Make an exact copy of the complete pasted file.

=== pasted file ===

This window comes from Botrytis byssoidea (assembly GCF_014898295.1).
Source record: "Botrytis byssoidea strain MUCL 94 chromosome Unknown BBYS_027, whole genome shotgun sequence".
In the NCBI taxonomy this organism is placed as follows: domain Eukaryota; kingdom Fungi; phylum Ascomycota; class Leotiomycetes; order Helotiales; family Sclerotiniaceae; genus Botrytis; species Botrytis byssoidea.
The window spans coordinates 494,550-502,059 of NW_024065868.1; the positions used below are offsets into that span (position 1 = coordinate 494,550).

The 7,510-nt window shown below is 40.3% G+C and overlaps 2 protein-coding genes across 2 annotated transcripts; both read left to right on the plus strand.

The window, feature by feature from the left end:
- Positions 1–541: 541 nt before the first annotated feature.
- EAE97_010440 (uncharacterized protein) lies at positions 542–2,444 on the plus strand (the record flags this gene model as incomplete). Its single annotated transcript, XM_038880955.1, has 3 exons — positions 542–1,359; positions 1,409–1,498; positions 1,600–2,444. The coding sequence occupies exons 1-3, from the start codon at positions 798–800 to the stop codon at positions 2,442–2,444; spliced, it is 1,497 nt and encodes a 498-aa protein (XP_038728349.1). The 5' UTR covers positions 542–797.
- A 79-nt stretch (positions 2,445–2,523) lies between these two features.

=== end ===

This window comes from Botrytis byssoidea (assembly GCF_014898295.1).
Source record: "Botrytis byssoidea strain MUCL 94 chromosome Unknown BBYS_027, whole genome shotgun sequence".
In the NCBI taxonomy this organism is placed as follows: domain Eukaryota; kingdom Fungi; phylum Ascomycota; class Leotiomycetes; order Helotiales; family Sclerotiniaceae; genus Botrytis; species Botrytis byssoidea.
The window spans coordinates 494,550-502,059 of NW_024065868.1; the positions used below are offsets into that span (position 1 = coordinate 494,550).

The 7,510-nt window shown below is 40.3% G+C and overlaps 2 protein-coding genes across 2 annotated transcripts; both read left to right on the plus strand.

The window, feature by feature from the left end:
- Positions 1–541: 541 nt before the first annotated feature.
- EAE97_010440 (uncharacterized protein) lies at positions 542–2,444 on the plus strand (the record flags this gene model as incomplete). Its single annotated transcript, XM_038880955.1, has 3 exons — positions 542–1,359; positions 1,409–1,498; positions 1,600–2,444. The coding sequence occupies exons 1-3, from the start codon at positions 798–800 to the stop codon at positions 2,442–2,444; spliced, it is 1,497 nt and encodes a 498-aa protein (XP_038728349.1). The 5' UTR covers positions 542–797.
- A 79-nt stretch (positions 2,445–2,523) lies between these two features.